Watch A Shapeshifting Robot Inspired By A Sea Cucumber Escaping Jail By Melting Through Bars

Fans of the film “Terminator 2: Judgment Day” may recall the horrifying scene in which the killer robot transforms into liquid metal and slides through the prison cell bars. Real-world scientists are already converting dreams into reality. A team of engineers is developing a Terminator-style shapeshifting robot that can transform from a solid to a liquid and reconstruct itself.

Amazing video footage shows a human-shaped figure escaping a cage by transforming into liquid metal and regenerating on the other side of the bars. The international team was inspired by the sea cucumber when building microscopic robots that can switch between liquid and solid states quickly and reversibly. In addition to shapeshifting, the engineers claim their robots are magnetic and can conduct electricity.

Researchers used magnets to command their miniature creations to melt. They recorded the robot transforming into an amorphous puddle to slither through the bars of a cage before miraculously reconstituting itself on the other side. The researchers published their findings on January 25 in the journal Matter. To perform this melting trick, the researchers heated the bot through a process known as magnetic induction, using a moving magnet to set up an electrical current inside the robot. The current melted the gallium, and the magnetic elements suspended inside caused it to be drawn toward the magnet.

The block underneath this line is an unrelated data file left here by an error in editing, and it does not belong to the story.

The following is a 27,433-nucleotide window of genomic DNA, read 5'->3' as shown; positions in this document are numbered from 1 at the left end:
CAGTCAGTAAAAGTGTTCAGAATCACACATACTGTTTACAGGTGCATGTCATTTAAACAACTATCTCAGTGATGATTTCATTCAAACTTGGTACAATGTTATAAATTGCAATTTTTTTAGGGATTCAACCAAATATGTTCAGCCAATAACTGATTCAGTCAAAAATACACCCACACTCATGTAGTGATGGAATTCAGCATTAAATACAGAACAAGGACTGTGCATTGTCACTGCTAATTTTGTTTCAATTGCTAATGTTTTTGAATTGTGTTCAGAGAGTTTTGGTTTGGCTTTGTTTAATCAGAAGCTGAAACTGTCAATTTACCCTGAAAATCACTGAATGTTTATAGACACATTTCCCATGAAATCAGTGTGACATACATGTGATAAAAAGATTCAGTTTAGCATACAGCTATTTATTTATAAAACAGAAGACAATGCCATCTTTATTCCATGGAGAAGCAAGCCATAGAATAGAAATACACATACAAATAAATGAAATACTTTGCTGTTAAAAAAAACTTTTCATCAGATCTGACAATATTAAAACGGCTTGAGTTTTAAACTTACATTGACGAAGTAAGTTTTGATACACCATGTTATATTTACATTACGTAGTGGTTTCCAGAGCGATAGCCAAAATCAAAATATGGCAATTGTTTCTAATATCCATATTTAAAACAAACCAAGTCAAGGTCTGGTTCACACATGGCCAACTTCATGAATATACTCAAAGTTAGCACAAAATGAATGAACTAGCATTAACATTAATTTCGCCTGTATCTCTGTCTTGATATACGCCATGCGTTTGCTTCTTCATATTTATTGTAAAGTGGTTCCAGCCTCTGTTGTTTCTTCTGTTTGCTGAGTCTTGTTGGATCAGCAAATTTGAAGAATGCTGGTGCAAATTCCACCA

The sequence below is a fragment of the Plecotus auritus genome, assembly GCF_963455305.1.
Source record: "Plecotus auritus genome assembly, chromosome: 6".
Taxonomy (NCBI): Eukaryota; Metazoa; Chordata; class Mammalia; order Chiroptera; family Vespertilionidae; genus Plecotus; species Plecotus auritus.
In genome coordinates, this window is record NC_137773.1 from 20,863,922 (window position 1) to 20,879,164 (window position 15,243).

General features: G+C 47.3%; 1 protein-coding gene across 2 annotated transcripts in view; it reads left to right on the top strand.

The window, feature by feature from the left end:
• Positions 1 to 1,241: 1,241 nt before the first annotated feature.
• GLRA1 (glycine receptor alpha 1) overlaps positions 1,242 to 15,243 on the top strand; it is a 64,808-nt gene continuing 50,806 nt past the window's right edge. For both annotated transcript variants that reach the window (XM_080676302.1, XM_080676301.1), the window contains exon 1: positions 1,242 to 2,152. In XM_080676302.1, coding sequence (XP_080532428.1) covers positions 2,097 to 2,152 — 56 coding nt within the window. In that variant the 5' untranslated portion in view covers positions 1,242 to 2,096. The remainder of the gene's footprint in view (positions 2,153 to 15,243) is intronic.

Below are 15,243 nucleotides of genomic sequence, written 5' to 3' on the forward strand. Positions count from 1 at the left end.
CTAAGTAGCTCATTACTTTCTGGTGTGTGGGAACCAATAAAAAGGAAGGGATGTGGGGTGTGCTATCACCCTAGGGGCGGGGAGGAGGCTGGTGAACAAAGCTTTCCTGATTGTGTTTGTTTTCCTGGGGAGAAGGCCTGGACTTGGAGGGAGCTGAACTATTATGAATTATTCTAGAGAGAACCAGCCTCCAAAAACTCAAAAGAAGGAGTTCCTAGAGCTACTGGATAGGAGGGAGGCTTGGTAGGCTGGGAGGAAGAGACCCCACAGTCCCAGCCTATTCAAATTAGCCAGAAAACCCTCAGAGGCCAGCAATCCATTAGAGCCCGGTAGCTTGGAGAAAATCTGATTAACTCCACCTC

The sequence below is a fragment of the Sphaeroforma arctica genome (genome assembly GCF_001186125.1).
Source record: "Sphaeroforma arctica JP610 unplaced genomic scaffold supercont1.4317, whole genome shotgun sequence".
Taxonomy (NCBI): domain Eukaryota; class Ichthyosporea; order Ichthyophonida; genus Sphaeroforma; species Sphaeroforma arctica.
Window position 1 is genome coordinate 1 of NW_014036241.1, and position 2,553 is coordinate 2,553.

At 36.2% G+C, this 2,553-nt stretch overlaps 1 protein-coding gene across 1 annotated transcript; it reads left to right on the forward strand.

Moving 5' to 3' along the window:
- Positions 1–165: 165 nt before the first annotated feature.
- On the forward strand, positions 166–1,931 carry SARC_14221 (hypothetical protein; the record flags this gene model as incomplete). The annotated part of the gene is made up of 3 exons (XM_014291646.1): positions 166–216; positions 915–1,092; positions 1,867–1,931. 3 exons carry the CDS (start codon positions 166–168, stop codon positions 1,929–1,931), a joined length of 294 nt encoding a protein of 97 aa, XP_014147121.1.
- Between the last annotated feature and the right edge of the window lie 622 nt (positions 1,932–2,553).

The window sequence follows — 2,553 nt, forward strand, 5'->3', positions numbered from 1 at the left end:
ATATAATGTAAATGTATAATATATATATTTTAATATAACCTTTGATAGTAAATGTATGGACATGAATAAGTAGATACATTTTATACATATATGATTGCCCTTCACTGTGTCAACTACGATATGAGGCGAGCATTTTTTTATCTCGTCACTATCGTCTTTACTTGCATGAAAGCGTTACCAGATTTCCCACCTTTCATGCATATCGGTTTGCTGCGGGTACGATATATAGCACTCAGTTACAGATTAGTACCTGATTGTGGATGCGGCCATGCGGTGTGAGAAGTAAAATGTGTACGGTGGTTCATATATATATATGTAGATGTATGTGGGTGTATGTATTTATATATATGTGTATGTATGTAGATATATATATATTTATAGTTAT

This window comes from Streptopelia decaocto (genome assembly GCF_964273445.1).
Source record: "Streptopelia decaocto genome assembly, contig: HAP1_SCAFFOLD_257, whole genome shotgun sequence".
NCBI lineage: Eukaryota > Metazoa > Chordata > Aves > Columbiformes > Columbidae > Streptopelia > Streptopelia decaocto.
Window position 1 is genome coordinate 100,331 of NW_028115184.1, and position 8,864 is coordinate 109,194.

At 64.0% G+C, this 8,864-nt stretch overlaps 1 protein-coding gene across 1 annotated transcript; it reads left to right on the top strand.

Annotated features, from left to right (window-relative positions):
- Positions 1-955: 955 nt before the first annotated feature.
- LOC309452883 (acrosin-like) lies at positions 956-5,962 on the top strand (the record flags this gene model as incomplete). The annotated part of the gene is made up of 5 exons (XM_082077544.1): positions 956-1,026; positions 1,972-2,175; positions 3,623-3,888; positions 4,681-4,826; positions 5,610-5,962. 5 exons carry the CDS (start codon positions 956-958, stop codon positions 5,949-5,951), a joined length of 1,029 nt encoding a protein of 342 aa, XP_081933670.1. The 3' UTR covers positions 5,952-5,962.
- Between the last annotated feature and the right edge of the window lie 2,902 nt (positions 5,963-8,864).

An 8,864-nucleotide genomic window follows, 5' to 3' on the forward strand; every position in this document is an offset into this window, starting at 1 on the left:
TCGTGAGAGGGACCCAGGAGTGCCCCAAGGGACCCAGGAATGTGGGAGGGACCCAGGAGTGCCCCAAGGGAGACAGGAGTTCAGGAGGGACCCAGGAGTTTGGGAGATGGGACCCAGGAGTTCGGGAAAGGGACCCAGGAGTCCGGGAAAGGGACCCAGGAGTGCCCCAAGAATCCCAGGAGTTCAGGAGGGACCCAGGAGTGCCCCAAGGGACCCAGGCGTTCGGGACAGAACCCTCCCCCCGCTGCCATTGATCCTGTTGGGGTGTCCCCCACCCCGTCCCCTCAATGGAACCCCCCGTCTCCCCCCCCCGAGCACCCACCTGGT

“The magnetic particles here have two roles,” senior author Carmel Majidi, a mechanical engineer at Carnegie Mellon University, said in a statement (opens in a new tab). “One is that they make the material responsive to an alternating magnetic field, so you can, through induction, heat the material and cause the phase change.” “But the magnetic particles also give the robots mobility and the ability to move in response to the magnetic field.”

The team is also testing the robots’ ability to remove a foreign object from a model’s stomach and deliver medications on-demand into a patient’s body. Additionally, the study demonstrated how the material could work as “smart soldering robots,” creating and repairing wireless circuits, and serving as a universal “screw” for assembling parts in hard-to-reach spaces.

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